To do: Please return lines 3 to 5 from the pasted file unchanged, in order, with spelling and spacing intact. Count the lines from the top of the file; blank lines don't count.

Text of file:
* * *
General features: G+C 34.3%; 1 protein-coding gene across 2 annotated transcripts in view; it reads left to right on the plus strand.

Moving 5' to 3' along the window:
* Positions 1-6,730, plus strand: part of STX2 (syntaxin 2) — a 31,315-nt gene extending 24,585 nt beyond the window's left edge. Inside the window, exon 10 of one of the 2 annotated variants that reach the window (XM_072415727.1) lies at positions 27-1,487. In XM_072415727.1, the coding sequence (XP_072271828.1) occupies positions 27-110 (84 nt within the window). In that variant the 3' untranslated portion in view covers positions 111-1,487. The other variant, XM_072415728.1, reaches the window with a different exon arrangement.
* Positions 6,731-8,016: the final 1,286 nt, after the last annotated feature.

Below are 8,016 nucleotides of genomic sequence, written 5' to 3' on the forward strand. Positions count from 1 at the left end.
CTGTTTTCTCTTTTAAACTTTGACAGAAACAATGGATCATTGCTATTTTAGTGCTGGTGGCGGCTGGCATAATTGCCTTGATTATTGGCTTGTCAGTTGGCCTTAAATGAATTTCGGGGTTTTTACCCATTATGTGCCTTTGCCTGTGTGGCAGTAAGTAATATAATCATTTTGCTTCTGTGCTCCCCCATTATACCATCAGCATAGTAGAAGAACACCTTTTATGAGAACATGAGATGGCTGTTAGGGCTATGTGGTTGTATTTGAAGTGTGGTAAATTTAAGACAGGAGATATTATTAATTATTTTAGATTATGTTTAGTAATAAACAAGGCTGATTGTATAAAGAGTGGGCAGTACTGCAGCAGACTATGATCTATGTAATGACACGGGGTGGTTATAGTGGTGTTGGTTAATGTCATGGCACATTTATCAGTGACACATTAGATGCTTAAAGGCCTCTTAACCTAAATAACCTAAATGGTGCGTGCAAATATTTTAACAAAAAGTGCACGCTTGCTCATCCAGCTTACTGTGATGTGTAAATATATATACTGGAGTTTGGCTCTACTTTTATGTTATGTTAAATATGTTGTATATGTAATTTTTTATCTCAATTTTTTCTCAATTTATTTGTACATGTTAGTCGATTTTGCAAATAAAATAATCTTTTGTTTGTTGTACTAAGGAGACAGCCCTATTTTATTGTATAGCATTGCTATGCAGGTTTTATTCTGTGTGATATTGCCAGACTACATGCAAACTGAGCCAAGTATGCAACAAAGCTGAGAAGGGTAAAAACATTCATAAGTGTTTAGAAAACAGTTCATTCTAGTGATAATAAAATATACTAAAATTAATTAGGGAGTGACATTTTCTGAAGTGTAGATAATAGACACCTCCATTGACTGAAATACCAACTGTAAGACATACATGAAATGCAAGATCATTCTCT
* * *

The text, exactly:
* Positions 1-6,730, plus strand: part of STX2 (syntaxin 2) — a 31,315-nt gene extending 24,585 nt beyond the window's left edge. Inside the window, exon 10 of one of the 2 annotated variants that reach the window (XM_072415727.1) lies at positions 27-1,487. In XM_072415727.1, the coding sequence (XP_072271828.1) occupies positions 27-110 (84 nt within the window). In that variant the 3' untranslated portion in view covers positions 111-1,487. The other variant, XM_072415728.1, reaches the window with a different exon arrangement.
* Positions 6,731-8,016: the final 1,286 nt, after the last annotated feature.

Below are 8,016 nucleotides of genomic sequence, written 5' to 3' on the forward strand. Positions count from 1 at the left end.